A freelancer’s journey, part 2: resources to help you stay organized

Most people think you need to hoard industry secrets in order to hit it big. But I believe in giving, just not too much. I’m sharing my journey to becoming a freelance writer in a multi-part series. This series will continue to grow as I continue to make mistakes grow as a writer and person. If you’re a budding freelance writer, I hope this series is of help to you. Now go toast to your dreams with that bottle of wine you’ve just bought with the change you just found under your sofa!

As a freelancer, you no longer have a boss. Sure, you have editors, deadlines, and bills to pay, but you’re on your own when it comes to motivating yourself to stay on task. So in order to be able to do your job, you need to stay on task.

You may even accept jobs where you’re expected to self-edit as much as possible. Some places are extremely strict about deadlines even if you have a real emergency that wreaked havoc on your schedule. Plan accordingly.

Here are a few things that have helped me stay organized and focused.

  1. Exercise and eat healthy. I know how strange this sounds, but you need to work out whenever you can. Eating excess junk food is detrimental to your health and could make you feel sluggish. As a freelance writer, you also don’t have a commute and have less excuses to go outside than you used to. A nice walk, job, or an exercise routine that you learn thanks to DVD’s or YouTube tutorials can help you go outside, move a bit, and have some time in which you don’t focus on your writing. Eating healthy can also be tricky and expensive, but check out 7 Ways to Eat Good on a Hood Budget by Stic from Dead Prez to find tips on how to eat as well as you can on a budget.
  2. Change clothes. It’s true that a lot of freelancer love the idea of working in their pajamas all day, but a year I decided to go against this. I still have sweatpants and other comfortable clothes that I enjoy working in, but I do have a habit of not using my pajamas to work. Changing my clothes as if I’m going to “the office” helps me change into work mode.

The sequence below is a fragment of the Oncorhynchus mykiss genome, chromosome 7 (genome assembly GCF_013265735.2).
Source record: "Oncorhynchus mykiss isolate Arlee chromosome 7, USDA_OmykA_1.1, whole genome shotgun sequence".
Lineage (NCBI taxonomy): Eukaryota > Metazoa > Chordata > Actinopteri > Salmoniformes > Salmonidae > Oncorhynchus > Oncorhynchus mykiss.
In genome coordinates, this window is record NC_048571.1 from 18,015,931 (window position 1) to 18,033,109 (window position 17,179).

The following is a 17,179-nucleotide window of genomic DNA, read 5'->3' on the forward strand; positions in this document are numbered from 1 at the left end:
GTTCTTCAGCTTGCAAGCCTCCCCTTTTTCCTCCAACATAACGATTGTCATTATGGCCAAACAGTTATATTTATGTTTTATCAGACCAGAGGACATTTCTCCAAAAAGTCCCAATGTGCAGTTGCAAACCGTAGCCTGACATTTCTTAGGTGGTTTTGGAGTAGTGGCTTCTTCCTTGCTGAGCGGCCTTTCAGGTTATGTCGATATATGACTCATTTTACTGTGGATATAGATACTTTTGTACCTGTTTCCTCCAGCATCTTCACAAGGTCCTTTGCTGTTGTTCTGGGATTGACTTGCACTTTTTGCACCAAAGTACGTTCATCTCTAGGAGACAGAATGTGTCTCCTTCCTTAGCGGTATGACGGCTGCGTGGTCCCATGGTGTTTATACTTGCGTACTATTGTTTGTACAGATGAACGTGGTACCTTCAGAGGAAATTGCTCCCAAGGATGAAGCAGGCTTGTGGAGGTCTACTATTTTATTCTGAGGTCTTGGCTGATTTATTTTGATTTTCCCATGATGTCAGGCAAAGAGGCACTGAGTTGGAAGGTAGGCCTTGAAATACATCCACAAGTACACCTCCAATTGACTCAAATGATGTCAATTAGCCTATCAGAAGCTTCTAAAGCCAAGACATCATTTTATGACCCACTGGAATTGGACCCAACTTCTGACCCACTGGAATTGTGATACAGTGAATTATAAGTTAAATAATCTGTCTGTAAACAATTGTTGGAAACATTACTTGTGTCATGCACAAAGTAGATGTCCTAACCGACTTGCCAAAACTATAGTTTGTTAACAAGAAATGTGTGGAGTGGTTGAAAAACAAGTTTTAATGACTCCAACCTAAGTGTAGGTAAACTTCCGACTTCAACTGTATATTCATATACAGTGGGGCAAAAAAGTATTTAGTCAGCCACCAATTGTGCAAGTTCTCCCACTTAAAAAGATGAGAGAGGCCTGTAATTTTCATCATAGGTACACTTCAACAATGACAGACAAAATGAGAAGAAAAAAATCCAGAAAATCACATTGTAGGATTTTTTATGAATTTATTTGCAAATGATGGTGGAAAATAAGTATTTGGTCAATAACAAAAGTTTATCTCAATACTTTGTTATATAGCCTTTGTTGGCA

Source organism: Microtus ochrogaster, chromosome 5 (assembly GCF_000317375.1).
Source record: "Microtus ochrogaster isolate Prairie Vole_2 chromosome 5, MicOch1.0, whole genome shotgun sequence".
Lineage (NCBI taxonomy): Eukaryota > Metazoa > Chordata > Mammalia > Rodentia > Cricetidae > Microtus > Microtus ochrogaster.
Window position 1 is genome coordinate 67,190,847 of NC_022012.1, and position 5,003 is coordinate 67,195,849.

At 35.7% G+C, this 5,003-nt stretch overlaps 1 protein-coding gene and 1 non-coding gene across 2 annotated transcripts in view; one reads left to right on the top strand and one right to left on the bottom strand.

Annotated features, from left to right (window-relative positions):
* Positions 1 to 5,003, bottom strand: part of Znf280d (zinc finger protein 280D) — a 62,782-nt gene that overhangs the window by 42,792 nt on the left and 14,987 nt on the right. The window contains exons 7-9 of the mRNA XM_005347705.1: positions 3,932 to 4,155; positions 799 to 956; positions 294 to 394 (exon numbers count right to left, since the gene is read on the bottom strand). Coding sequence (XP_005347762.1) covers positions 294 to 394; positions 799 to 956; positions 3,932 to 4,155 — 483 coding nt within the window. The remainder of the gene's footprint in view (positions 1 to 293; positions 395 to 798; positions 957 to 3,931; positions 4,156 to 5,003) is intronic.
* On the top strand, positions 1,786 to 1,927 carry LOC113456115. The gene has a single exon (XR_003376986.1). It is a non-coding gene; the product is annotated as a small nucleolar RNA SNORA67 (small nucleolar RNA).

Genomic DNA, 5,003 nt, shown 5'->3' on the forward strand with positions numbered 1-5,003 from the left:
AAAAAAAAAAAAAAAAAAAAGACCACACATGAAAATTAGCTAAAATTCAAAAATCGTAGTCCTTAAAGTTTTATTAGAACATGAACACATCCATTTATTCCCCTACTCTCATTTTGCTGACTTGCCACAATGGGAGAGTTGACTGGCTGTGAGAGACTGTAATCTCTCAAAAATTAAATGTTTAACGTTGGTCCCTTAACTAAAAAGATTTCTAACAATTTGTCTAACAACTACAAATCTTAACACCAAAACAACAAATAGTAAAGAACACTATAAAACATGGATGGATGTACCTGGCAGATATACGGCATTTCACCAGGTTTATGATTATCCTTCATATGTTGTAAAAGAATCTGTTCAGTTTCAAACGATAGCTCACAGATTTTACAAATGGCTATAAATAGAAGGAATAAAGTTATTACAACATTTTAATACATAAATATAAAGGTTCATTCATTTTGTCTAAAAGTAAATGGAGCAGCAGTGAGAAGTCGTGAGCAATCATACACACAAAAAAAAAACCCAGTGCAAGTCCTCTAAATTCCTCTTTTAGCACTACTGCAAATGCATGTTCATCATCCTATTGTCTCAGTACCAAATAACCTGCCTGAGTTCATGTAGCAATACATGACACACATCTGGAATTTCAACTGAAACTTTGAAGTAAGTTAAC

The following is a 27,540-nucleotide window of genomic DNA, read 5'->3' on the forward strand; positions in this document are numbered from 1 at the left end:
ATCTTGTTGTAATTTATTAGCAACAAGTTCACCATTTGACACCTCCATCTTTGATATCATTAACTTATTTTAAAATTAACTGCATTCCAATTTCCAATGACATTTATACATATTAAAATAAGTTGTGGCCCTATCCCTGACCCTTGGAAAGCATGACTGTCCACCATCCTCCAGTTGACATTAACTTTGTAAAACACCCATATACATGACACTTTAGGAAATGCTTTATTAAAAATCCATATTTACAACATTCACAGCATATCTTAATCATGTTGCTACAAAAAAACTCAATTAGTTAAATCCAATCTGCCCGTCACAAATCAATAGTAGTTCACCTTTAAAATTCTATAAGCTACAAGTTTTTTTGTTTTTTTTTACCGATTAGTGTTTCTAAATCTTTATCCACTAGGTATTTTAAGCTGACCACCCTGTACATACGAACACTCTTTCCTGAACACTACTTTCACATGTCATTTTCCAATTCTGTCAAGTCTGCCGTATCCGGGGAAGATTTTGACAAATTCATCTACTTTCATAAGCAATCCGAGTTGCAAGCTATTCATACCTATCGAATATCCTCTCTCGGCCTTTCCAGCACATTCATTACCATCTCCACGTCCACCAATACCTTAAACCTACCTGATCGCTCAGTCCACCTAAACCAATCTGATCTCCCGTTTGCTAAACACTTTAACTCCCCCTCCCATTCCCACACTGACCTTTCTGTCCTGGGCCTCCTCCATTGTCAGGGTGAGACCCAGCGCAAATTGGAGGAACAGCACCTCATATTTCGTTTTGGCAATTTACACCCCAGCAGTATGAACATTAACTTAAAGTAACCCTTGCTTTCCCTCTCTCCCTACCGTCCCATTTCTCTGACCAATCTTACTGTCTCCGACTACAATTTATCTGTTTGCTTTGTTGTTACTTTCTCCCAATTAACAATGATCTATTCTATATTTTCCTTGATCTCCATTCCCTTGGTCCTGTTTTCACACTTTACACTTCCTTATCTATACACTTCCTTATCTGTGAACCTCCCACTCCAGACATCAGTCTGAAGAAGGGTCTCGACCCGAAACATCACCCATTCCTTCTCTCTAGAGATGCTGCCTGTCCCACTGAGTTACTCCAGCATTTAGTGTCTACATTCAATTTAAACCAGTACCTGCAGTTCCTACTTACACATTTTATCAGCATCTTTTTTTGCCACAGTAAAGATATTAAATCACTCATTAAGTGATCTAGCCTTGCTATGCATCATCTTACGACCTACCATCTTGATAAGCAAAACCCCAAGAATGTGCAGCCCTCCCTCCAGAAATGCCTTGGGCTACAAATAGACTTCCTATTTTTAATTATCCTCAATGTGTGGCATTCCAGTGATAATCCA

3. Have a work schedule. One of the great things about being a freelancer is that you have flexibility and may be able to take classes during the day, run errands in times when there’s less traffic, or even schedule boring things such as going to the doctor. However, having a steady work schedule is important. This will force you to say no to things that would interrupt your work, and if you don’t have paid work to do and are working on that novel, screenplay or other personal project, you can pencil it in. Plus, unless you really need the money, you can force yourself not to check emails after a certain hour.
  4. Use a planner. Doesn’t matter if it’s an old-fashioned one, an app on your phone, or Google Calendar. Keep track of deadlines and personal commitments so you’ll be less inclined to panic when things come up.
  5. Learn how to use organizing sites. I recommend having an account on sites such as Trello and Slack. Many websites, blogs, and companies likely to hire freelance writers may expect you to use this during your work, so if you already have an account and already know how they work, you’ll be a step ahead.
  6. Read. Books, articles, essays, blogs by writers or people you admire. Read as much as you can so you won’t forget what you want people to feel when they read your writing as well.
  7. Learn to keep track of your activity. This means you need to keep track of your budget, the freelance clients that may owe you or that you’ve worked with so that you can thank them, use them as references, and even ask them for more work.
  8. Plan for writer’s block and distractions. There are days when I wake up and know that I have a looming deadline, but can’t bring myself to type anything. I try to plan for these moments because they tend to happen when I least expect them.

These are only suggestions, and if I’m honest I can say that I’m not always good at sticking to these things 100% every day, but having some sort of structure has actually helped me be a better writer. Do you have other ideas to stay organized and focused?

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